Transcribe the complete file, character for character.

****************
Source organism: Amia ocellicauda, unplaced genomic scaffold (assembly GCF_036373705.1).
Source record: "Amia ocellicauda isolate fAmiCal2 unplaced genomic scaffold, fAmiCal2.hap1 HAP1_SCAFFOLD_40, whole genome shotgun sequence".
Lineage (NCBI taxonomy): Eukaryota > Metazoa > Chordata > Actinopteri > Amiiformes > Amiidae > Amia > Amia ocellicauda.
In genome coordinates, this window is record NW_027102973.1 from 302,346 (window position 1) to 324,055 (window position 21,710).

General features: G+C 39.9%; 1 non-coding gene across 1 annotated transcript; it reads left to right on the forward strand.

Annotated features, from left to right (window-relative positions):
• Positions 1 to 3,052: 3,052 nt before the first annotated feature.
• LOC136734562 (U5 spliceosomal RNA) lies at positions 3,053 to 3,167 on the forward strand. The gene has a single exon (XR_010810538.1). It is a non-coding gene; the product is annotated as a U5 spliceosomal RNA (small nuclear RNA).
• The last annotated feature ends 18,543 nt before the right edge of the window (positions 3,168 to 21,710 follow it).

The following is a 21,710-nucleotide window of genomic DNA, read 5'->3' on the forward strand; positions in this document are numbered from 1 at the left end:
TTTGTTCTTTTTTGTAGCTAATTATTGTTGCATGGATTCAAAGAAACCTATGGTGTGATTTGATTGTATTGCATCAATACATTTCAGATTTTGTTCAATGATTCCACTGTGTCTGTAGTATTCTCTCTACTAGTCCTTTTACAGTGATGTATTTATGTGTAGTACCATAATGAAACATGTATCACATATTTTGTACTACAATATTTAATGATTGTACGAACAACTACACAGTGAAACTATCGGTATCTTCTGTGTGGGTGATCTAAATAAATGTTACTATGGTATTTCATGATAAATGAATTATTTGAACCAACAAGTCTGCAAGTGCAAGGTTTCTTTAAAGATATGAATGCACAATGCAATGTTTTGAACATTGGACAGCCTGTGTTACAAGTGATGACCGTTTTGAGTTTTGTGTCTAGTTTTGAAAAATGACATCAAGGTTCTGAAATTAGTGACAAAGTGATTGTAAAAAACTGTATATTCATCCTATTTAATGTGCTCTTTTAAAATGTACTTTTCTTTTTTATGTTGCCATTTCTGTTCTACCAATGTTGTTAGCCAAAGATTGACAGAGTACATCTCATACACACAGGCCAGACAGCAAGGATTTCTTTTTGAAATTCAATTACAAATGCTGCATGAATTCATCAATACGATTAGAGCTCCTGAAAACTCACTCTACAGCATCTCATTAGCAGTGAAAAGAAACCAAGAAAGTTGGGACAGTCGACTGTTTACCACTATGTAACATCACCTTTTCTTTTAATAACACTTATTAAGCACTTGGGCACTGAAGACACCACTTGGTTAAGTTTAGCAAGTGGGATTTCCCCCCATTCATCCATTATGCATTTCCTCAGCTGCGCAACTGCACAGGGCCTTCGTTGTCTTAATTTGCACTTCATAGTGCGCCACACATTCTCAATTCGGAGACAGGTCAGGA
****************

Source organism: Amia ocellicauda, unplaced genomic scaffold (assembly GCF_036373705.1).
Source record: "Amia ocellicauda isolate fAmiCal2 unplaced genomic scaffold, fAmiCal2.hap1 HAP1_SCAFFOLD_40, whole genome shotgun sequence".
Lineage (NCBI taxonomy): Eukaryota > Metazoa > Chordata > Actinopteri > Amiiformes > Amiidae > Amia > Amia ocellicauda.
In genome coordinates, this window is record NW_027102973.1 from 302,346 (window position 1) to 324,055 (window position 21,710).

General features: G+C 39.9%; 1 non-coding gene across 1 annotated transcript; it reads left to right on the forward strand.

Annotated features, from left to right (window-relative positions):
• Positions 1 to 3,052: 3,052 nt before the first annotated feature.
• LOC136734562 (U5 spliceosomal RNA) lies at positions 3,053 to 3,167 on the forward strand. The gene has a single exon (XR_010810538.1). It is a non-coding gene; the product is annotated as a U5 spliceosomal RNA (small nuclear RNA).
• The last annotated feature ends 18,543 nt before the right edge of the window (positions 3,168 to 21,710 follow it).

The following is a 21,710-nucleotide window of genomic DNA, read 5'->3' on the forward strand; positions in this document are numbered from 1 at the left end:
TTTGTTCTTTTTTGTAGCTAATTATTGTTGCATGGATTCAAAGAAACCTATGGTGTGATTTGATTGTATTGCATCAATACATTTCAGATTTTGTTCAATGATTCCACTGTGTCTGTAGTATTCTCTCTACTAGTCCTTTTACAGTGATGTATTTATGTGTAGTACCATAATGAAACATGTATCACATATTTTGTACTACAATATTTAATGATTGTACGAACAACTACACAGTGAAACTATCGGTATCTTCTGTGTGGGTGATCTAAATAAATGTTACTATGGTATTTCATGATAAATGAATTATTTGAACCAACAAGTCTGCAAGTGCAAGGTTTCTTTAAAGATATGAATGCACAATGCAATGTTTTGAACATTGGACAGCCTGTGTTACAAGTGATGACCGTTTTGAGTTTTGTGTCTAGTTTTGAAAAATGACATCAAGGTTCTGAAATTAGTGACAAAGTGATTGTAAAAAACTGTATATTCATCCTATTTAATGTGCTCTTTTAAAATGTACTTTTCTTTTTTATGTTGCCATTTCTGTTCTACCAATGTTGTTAGCCAAAGATTGACAGAGTACATCTCATACACACAGGCCAGACAGCAAGGATTTCTTTTTGAAATTCAATTACAAATGCTGCATGAATTCATCAATACGATTAGAGCTCCTGAAAACTCACTCTACAGCATCTCATTAGCAGTGAAAAGAAACCAAGAAAGTTGGGACAGTCGACTGTTTACCACTATGTAACATCACCTTTTCTTTTAATAACACTTATTAAGCACTTGGGCACTGAAGACACCACTTGGTTAAGTTTAGCAAGTGGGATTTCCCCCCATTCATCCATTATGCATTTCCTCAGCTGCGCAACTGCACAGGGCCTTCGTTGTCTTAATTTGCACTTCATAGTGCGCCACACATTCTCAATTCGGAGACAGGTCAGGA